You may already know this, but just in case you don’t – tomorrow (28th July 2016) marks 150 years since the birth of Beatrix Potter. A remarkable and formidable woman who was undoubtedly one of the world’s favourite children’s authors and a celebrated champion for the conservation movement in the Lake District. In a month of special anniversaries and events associated with the outstanding achievements in her lifetime, her beloved house and farm (one of 14 farms and 4000 acres that she gifted the National Trust) – Hill Top in Sawrey celebrated 70 years of being open to the public. On extremely busy days the house (left as if she had just popped out) often welcomes 700 people through its door. Many visitors arrive expecting to be transported onto the film set of Australian director Chris Noonan’s hugely successful 2006 biopic Miss Potter. Dubbed ‘the most enchanting tale of all’ it is now established as a firm family favourite.
Starring Renee Zellweger as Beatrix with Ewan McGregor playing her first love Norman Warne, the film celebrates it’s own 10th anniversary this year too. However, it still amazes a lot of people that not one scene was actually shot at Hill Top. Instead Noonan and his production team cleverly disguised Yew Tree Farm (a farm bought by Beatrix in 1930) on the outskirts of Coniston as Hill Top’s double. Like Beatrix herself, one of the film’s most enduring legacies is the huge windfall it continues to bring to the Lake District and the rest of Cumbria, with thousands of tourists still flocking to see all the movie locations for themselves. At the time of its release some forecasts predicted the ‘Miss Potter effect’ would be second only to the way New Zealand profited from Peter Jackson’s all powerful Lord of the Rings trilogy. Fittingly, to celebrate her special birthday on Thursday July 28th, Sticklebarn in Great Langdale are holding a free screening of Miss Potter on their big screen at 6pm. Get there early to avoid disappointment and see the Lake District in all its rugged splendour!
Last Sunday (July 24th) at the Theatre by the Lake in Keswick, the world premiere of the new BBC Films & HanWay Films production of Swallows and Amazons took place. A star studded affair received worldwide media attention as members of the cast and crew graced the red carpet in front of adoring fans who had gathered outside.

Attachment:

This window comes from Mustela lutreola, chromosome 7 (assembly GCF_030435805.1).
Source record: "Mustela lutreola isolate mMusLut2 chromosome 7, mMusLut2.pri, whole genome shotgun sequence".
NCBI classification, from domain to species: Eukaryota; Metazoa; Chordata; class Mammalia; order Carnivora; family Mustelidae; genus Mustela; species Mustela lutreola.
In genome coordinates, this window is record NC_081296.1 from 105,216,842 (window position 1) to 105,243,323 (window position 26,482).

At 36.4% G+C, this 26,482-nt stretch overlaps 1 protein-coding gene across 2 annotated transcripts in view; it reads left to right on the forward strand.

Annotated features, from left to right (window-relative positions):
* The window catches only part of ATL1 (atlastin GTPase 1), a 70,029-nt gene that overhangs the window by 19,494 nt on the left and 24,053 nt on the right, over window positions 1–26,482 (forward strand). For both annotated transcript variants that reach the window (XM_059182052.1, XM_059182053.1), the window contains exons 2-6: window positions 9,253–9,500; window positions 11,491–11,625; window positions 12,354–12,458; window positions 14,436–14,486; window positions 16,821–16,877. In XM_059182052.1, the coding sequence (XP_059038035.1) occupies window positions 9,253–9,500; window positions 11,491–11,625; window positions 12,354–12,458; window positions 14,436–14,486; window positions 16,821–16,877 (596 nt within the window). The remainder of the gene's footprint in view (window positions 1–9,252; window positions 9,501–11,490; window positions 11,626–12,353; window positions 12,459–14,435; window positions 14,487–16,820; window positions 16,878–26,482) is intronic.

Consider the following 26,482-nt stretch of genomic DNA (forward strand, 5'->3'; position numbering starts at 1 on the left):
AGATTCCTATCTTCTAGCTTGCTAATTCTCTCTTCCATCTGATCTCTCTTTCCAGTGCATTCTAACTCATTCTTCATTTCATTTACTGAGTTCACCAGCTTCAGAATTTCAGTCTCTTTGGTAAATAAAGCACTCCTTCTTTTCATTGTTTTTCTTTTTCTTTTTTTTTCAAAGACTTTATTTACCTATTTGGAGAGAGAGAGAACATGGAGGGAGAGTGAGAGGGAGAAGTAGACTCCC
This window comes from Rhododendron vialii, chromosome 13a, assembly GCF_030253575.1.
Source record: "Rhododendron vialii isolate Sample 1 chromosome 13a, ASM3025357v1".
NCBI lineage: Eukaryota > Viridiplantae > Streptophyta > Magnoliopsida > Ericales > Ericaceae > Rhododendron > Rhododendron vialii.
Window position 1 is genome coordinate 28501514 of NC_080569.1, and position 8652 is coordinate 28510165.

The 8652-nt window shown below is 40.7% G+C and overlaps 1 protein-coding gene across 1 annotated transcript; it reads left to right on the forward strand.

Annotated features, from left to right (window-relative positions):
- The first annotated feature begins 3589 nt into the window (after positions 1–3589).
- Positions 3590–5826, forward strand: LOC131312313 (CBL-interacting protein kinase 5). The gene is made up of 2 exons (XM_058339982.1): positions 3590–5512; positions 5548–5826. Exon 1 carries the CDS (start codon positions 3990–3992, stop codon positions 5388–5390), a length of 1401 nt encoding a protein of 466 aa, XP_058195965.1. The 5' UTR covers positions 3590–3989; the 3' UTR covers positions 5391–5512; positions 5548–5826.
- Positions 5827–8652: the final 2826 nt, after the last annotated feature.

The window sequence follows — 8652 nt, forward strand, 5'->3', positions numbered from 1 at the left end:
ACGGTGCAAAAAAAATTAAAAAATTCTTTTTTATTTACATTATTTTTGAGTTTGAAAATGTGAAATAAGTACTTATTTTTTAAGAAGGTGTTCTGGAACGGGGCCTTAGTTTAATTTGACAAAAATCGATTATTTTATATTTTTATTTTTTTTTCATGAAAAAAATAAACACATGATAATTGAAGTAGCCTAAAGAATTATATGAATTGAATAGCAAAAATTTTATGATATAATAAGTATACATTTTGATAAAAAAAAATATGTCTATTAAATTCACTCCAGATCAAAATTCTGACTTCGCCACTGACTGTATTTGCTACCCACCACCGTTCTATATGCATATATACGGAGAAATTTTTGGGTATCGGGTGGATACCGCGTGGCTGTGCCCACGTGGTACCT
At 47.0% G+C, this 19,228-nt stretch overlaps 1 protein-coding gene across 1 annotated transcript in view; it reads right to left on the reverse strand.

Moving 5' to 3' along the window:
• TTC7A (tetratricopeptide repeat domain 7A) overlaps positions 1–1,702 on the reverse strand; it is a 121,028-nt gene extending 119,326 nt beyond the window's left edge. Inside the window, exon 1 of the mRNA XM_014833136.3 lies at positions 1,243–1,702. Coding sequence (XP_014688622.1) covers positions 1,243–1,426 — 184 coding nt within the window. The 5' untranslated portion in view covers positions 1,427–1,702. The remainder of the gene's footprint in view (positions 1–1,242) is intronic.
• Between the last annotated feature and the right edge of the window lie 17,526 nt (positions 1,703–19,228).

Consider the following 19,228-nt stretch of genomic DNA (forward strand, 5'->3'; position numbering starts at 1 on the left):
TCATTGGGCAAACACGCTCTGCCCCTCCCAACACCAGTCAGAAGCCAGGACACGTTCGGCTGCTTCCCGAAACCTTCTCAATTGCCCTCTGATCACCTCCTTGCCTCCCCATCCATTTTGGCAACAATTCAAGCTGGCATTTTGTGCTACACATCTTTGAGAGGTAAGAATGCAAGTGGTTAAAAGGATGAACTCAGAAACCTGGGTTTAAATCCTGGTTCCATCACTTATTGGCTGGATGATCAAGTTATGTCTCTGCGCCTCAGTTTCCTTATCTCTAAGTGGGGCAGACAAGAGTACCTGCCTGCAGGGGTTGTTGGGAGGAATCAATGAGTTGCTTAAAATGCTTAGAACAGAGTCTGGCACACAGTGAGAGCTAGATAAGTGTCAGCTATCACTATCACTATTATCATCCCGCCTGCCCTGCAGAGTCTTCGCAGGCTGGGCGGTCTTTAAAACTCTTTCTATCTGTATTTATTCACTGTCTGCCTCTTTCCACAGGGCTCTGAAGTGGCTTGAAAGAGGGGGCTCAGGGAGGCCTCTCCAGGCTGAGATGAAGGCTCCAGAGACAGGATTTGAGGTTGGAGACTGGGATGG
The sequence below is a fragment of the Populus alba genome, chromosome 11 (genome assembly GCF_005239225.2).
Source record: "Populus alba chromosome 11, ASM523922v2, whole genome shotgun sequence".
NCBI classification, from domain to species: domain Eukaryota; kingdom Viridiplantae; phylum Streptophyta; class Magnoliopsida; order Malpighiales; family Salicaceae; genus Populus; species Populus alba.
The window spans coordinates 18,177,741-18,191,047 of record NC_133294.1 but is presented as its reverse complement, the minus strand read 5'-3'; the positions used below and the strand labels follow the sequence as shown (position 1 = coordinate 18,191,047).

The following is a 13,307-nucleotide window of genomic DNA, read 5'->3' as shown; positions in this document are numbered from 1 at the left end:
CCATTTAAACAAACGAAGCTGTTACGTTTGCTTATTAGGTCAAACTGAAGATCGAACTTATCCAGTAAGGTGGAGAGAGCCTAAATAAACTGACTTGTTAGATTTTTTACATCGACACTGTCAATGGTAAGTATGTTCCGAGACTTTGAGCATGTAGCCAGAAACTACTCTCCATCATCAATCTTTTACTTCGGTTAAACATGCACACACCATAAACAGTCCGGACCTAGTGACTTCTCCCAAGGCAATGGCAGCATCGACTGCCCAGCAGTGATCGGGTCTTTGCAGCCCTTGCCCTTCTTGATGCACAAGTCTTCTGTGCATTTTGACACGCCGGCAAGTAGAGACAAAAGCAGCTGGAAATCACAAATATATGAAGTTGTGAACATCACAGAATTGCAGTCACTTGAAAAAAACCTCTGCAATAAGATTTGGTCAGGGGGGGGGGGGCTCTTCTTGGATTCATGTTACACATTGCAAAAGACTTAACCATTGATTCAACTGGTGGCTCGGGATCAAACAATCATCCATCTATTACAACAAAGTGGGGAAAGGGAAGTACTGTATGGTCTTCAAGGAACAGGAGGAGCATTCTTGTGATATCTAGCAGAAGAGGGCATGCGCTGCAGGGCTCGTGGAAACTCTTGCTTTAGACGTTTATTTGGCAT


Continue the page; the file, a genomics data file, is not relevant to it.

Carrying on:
Members of the cast who attended included: Kelly Macdonald, Jessica Hynes, Hanna Jayne Thorp, Seren Hawkes, Orla Hill, Dane Hughes, Bobby McCulloch, Teddie Malleson-Allen along with screenwriter Andrea Gibb and a beaming director Philippa Lowthorpe. A number of early reviews of the film have now been published, with most of them enjoying the modern adaptation of Arthur Ransome’s classic story. A review in the Telegraph stated the high adventure was in ‘safe hands’ and gave it a 4/5 rating! Arriving on the back of the National Trust’s ever popular Derwentwater regatta a couple of weeks previously, (where the original Swallows and Amazons dinghies re-staged their iconic race) the film premiere is another huge fillip for Cumbria and the Lake District. With yet more extensive press coverage expected in the run up to its UK release on August 19th, these are certainly exciting times for the area’s filmic history with a potential tourism boom in the offing.
You can listen to me speaking further on BBC Radio Cumbria’s ‘News Hour’ from July 25th about my new book ‘An A-Z of Films Made in Cumbria & the Lake District’ (which features both Miss Potter & Swallows and Amazons – to be published by Hayloft Publishing Ltd. in September 2016) along with the impact of the Swallows and Amazons premiere and film in Cumbria – starts around the 25min mark: